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The Chargé in Bolivia ( Hibbard ) to the Secretary of State

No. 505

Sir: I have the honor to report that the Junta Militar of Bolivia has announced elections for the 4th, 5th, and 6th of January, next. On January 4th the electorate will vote on certain amendments or changes in the Bolivian Constitution which have not yet been announced but are now being prepared. These will probably include an extension of the presidential term from four to six years as well as an extension of the congressional term, the inclusion of an article protecting the financial institutions of the country, particularly those established by the recommendations of Professor Kemmerer, such as the Banco Central de Bolivia, the Contraloría General de la República, the National Tax Collecting Company, etc., an article guaranteeing more effectively freedom of speech and action, an article [Page 425] making the continuance of martial law impossible beyond a limited time, certain educational reforms and other reforms in the electoral law making the control of one party impossible.

Elections for the presidency and vice presidency will be held on January 5th and elections for the Senate and the Chamber of Deputies on January 6th. The old civil registers have been abolished and the citizens of the country will shortly be permitted to re-register. The registration will be controlled by military officers as well as the actual voting though in the latter there may be civil assistants appointed. The stamp tax on cards of identity, which are required of all voters has been abolished and only the voting requirements specified in the Constitution will be demanded. It is expected thus to secure a more popular and representative vote.

During the past week representatives of the three political parties, the Liberal, Republican and Genuine Republican, have met at the invitation of the Junta Militar to discuss plans for a representative election which would make possible the accomplishment of the revolutionary ideals and a popular government. There has been much speculation as to what means could be taken to avoid party rivalry and whether the party leaders would be able to submerge their personal ambitions for the benefit of the country. After much discussion of a highly patriotic character, a solution has been reached which seems to be the only one possible. The official representatives of the three parties have officially committed themselves to the following ticket. For the Presidency, Doctor Daniel Salamanca, first vice president, Doctor Ismael Montes, second vice president, Doctor Bautista Saavedra. In this way each party has a representative, although such a system will necessitate a slight change in the Constitution which was amended in 1920 to abolish the position of second vice president. It is presumed that the Congress and Cabinet will likewise be coalition in character.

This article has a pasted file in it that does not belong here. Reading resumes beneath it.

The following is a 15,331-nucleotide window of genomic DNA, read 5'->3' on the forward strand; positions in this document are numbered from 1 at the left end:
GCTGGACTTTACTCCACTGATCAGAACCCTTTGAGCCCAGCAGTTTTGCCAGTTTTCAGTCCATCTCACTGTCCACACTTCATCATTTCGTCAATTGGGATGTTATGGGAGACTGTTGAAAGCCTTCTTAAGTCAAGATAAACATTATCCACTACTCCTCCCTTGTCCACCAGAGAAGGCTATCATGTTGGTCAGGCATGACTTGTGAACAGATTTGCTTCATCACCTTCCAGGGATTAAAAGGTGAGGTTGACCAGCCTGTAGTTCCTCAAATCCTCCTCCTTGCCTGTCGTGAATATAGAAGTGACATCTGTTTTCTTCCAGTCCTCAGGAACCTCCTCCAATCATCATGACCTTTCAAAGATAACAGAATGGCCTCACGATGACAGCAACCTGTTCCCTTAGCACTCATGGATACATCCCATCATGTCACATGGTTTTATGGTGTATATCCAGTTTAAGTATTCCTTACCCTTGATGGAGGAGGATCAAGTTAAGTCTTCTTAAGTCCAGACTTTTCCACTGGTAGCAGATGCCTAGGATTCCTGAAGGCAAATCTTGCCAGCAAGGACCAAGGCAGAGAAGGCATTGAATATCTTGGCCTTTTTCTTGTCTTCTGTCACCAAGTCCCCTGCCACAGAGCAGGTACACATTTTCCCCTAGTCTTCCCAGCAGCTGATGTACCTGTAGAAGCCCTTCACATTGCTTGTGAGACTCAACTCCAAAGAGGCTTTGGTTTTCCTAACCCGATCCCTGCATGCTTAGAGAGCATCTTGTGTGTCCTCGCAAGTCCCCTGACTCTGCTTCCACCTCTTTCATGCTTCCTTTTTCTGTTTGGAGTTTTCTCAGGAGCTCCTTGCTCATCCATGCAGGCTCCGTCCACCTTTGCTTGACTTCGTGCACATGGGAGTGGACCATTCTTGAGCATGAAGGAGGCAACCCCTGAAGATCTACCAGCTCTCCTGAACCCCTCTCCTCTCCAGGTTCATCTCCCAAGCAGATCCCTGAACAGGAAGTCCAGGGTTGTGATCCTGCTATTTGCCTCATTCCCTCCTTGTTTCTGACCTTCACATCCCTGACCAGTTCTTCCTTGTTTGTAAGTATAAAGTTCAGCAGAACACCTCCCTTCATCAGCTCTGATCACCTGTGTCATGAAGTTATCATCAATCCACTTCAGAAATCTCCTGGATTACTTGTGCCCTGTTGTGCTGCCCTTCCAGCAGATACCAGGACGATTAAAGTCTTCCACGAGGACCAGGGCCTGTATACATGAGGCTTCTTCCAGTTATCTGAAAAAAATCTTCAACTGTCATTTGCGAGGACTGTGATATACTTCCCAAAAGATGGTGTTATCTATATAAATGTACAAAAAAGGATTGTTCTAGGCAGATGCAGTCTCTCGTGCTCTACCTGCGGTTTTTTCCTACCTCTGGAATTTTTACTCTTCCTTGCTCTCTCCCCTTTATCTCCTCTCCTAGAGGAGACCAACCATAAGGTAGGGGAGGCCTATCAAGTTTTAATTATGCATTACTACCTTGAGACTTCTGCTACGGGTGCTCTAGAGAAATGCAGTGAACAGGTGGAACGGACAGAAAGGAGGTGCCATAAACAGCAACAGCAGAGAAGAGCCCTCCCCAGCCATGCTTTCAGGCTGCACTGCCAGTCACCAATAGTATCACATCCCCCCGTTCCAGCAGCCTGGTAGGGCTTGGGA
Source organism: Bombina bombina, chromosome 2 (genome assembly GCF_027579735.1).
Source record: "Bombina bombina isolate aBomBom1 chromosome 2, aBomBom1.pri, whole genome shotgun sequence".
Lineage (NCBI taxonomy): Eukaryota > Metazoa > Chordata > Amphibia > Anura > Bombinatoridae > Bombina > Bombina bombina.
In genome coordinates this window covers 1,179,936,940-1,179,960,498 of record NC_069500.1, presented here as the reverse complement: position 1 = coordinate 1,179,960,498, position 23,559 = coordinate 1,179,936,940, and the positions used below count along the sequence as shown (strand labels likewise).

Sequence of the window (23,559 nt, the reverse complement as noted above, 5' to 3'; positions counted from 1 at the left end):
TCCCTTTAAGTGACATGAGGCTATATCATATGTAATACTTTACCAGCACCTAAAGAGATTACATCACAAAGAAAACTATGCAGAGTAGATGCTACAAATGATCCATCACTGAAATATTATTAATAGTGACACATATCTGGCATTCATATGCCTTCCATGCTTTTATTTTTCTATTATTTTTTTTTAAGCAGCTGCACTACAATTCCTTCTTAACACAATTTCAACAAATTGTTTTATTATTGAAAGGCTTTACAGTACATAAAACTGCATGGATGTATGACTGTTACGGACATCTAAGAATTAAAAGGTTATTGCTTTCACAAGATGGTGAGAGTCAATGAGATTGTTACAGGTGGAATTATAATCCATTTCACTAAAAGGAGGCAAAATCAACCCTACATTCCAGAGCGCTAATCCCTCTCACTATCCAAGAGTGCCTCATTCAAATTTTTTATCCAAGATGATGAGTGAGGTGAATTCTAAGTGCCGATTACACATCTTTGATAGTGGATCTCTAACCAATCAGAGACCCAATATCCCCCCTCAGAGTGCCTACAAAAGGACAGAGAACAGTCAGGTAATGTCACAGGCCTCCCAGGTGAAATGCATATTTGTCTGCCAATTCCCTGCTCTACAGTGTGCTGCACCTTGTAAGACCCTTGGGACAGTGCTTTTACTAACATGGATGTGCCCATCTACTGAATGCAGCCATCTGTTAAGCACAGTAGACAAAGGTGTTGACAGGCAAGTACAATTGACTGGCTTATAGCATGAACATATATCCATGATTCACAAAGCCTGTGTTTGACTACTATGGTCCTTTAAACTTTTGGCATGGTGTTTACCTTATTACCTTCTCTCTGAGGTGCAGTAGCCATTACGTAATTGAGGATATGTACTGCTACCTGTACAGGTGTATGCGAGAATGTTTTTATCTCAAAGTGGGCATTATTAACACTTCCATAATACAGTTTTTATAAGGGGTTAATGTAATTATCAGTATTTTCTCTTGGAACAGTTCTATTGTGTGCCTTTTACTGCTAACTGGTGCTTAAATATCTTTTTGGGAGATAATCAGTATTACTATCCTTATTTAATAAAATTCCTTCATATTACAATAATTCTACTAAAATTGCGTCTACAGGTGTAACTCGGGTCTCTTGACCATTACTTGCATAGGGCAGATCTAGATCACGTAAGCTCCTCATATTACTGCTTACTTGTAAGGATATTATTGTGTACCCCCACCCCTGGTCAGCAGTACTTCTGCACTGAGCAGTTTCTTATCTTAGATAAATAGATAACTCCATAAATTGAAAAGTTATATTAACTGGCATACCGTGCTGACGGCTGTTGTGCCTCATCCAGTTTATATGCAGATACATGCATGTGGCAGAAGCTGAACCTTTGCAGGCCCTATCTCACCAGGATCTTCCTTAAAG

The announcement of this program has been received with universal pleasure. Doctor Salamanca has occupied a unique position in the political life of the country as he has always remained free of party affiliations in spite of his service in various governmental offices. He is honest and intelligent but lacks the force to lead the country from its present crisis. The weakness of his health is a great handicap both physically and temperamentally. His aloofness from party affiliations will also be a handicap as it is impossible for the political life of the country to remain on such an elevated plane and he will be unable by temperament to combat party struggles which must necessarily arise in such a coalition.

Respectfully yours,

Frederick P. Hibbard